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The first day of spring each year, symbolically at least, marks a new beginning to a “growing” year in most of Ontario. It is a time we like to get “back outside” and experience nature and often renew our friendship with “the neighbours.”
 
This past week has been much like that for many Kingston Rotarians. Our meeting this week you could say asked us to live the idea of service in an experiential way.

Instead of just raising money and giving it to “on the ground” Kingston charities we were given the chance to experience three of them as volunteers for those organization. The charities were:

 
  • Martha’s Table, an organization providing up to 420 meals a day free to those  living with food insecurity, “precarious housing”, a mobility disorder and/or financial means;
  • Kingston’s Community Food Redistribution Warehouse managed by the volunteers at Lionhearts, who are a food rescue organization dedicated to supporting agencies in our community who feed and care for our vulnerable neighbours an
  • “bgc Southeast” (formerly the Boys and Girls Club of Kingston) who provide a variety of programs for children and seniors.
Of course it was Martha’s Table, the smallest venue with the most intensely used space, who hosted the most Rotarians (Jim Vowles, Rene Marchen, Peter Merkley, Andre Soucy, Marci McMullen, Paul Van Nest, Linda Clouthier, Ken Thompson and Paul Elsley)
 

Rotarians prepare to work at Martha's Table

 
 


Before being put to work cleaning interior windows, and handing out food Martha’s lead coordinator Valery Taylor gave guests a quick tour of the facility.

During the tour I met three volunteers Ruth, Shawn and Stacy peeling up potatoes. It was with a wry smile on her face, that Ruth (behind the pillar with the mask) informed me that she was ninety years old. If ever there was a shining example of the adage “you are never too old to volunteer” Ruth was it.

Meanwhile toiling, in the relative opening of a corner table was Kelly, the meal distribution coordinator, which is a nice way of saying “statistician”. Kelly tracked all of the clients, their location and the frequency of meals.  From her, I learned that many of the meals were delivered, free of charge, to clients who were immobile due to a stroke or disability. Often such folk were “precariously housed” and under significant financial strain. To receive a delivery people had to have an address.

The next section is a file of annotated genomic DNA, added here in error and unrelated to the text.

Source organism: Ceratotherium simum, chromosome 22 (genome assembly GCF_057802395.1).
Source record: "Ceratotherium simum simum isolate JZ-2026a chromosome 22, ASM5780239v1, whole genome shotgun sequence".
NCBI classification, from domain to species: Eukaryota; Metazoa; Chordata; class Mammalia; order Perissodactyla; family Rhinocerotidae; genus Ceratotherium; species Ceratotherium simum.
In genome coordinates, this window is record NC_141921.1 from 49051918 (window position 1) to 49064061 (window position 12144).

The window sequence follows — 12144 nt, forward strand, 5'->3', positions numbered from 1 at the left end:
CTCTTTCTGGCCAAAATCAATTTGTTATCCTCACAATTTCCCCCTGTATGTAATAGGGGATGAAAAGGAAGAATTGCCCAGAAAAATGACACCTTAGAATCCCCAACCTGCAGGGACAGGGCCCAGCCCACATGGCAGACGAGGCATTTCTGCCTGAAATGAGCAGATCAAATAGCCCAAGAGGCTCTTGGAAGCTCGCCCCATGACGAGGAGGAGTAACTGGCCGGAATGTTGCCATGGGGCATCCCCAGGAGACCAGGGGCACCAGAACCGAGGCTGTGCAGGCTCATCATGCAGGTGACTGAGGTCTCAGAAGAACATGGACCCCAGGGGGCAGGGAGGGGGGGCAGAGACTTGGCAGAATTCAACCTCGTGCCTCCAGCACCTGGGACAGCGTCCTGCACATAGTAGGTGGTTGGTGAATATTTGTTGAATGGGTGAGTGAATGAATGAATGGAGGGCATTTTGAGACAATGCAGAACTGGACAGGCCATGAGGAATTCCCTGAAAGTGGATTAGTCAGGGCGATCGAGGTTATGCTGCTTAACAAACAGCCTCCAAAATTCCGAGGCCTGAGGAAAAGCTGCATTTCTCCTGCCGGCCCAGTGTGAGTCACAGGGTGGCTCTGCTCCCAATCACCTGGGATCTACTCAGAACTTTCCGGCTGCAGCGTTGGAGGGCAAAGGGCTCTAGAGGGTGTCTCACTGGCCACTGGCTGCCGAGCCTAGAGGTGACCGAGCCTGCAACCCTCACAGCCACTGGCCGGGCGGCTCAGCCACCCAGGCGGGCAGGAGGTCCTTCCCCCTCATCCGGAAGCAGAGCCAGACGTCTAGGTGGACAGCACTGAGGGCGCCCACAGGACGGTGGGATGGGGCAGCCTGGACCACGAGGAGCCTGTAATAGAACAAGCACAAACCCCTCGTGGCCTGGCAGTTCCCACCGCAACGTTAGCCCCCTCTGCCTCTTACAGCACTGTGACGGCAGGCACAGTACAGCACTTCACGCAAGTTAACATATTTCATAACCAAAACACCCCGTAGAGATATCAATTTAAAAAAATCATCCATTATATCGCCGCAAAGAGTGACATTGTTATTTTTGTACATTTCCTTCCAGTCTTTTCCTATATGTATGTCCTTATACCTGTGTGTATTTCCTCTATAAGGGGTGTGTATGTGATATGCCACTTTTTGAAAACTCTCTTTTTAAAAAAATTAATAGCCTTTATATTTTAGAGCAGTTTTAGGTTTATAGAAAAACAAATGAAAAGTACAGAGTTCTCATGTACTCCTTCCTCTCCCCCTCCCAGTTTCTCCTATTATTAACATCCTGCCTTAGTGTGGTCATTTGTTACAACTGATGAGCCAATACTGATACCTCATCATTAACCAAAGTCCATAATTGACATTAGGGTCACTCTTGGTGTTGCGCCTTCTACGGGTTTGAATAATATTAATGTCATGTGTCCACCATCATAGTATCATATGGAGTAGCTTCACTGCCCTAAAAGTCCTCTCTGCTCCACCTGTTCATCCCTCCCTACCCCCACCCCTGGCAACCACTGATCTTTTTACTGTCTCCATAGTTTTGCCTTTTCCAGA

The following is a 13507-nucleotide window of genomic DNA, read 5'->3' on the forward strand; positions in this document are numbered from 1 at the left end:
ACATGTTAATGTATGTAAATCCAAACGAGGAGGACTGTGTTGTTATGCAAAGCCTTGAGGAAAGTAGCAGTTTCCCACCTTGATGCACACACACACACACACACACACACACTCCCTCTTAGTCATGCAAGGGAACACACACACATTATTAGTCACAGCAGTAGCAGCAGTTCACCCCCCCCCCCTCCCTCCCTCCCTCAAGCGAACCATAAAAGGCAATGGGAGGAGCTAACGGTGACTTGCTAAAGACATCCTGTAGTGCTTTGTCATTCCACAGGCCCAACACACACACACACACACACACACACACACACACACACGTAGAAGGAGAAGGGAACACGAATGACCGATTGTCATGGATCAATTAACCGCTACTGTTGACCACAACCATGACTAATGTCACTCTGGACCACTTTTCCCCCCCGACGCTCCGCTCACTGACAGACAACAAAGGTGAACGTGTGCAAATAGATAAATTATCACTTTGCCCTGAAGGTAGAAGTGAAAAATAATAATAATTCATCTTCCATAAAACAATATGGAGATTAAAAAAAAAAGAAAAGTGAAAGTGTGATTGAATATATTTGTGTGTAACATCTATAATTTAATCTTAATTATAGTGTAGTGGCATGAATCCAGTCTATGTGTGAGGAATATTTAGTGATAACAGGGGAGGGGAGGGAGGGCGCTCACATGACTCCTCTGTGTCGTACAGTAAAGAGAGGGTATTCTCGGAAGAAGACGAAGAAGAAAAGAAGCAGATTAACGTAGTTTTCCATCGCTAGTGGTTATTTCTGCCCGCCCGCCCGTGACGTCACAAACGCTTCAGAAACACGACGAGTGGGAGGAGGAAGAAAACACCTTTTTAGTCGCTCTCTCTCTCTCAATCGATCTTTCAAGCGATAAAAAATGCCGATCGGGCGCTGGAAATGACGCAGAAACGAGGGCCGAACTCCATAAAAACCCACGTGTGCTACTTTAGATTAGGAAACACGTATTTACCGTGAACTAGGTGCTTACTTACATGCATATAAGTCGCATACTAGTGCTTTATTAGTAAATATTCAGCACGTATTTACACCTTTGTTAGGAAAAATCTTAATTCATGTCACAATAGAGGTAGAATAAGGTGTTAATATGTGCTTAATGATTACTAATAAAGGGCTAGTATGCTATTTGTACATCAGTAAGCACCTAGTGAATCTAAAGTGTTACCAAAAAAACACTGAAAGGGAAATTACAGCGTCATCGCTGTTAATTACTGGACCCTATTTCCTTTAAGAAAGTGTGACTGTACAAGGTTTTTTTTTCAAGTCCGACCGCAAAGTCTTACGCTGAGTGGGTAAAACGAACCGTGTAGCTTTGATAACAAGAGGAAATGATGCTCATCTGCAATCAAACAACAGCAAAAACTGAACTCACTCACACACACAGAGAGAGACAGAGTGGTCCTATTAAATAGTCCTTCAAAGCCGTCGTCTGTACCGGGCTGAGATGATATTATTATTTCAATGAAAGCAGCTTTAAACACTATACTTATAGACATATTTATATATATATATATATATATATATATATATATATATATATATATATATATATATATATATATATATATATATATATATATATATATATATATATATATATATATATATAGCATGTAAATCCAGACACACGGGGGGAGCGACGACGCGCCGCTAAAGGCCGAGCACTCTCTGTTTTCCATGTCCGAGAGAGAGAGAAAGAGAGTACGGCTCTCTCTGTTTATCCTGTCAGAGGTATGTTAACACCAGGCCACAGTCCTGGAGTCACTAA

The Kitchen Area

The kitchen cooking area above was adjacent to the preparation table pictured to the right.

My impression upon viewing the kitchen preparation area was how cramped the place was and that the volunteers were doing a phenomenal job day-in and day-out with what they have.


Lionhearts Inc and the Community Food Redistribution Warehouse


Compared to Martha’s Table, Lionhearts’ “Community Food Redistribution Warehouse” (CFRW) is gigantic. It’s 1068 sq. metres could probably hold 3 Martha’s Tables.
 

The Community Food Redistribution Warehouse

 
 


Six Rotarians Dave Short, Don Heath, John Shideler, Monika Cook, Marie Miller, and Lisa Cassidy were on scooping pasta or flour from large containers to smaller more useful sizes.
 


Why this is necessary is described here by Emma Cox, Facility Manager at CFRW.
 


In conclusion, Marie Miller describes why she chose Lionhearts and the Community Food Redistribution Warehouse.
 
 


Painting up the bgc Southeast facility

My third visit and final place for Rotarians to experience a direct serve experience was to the grand “bgc Southeast” facility. There three Rotarians, President Alicia Gordon, Liz Good and Lindsey Foster, painted the walls of a hallway. Unfortunately, by my arrival they had finished and were enjoying a refreshment in the cafe.

 

Fellowship over pancakes and maple syrup at the Robinson Sugar Shack

 
Then on Sunday the Service Day was followed up with a visit to the Robinson Sugar Shack for the annual Family Day Pancake Brunch organized by the “Rural Committee”.


With the maple trees flowing into traditional pails about half of this year's run is complete.
 


With Rtn. Mike Wilson flipping along side this years Rotary Exchange Student, Bérénice Perrin, the pile of pancakes, didn’t last long, as often three generations would arrive at the same time.  
 
After everyone was full, a wagon ride, a trip in Rtn Bernie Robinson's ATV and a visit to see the sheep and lambs were a must, especially for the children.
 
Guests made a donation for the event to go to Easter Seals. $1430.00 was raised for Easter Seals.
 
 
 
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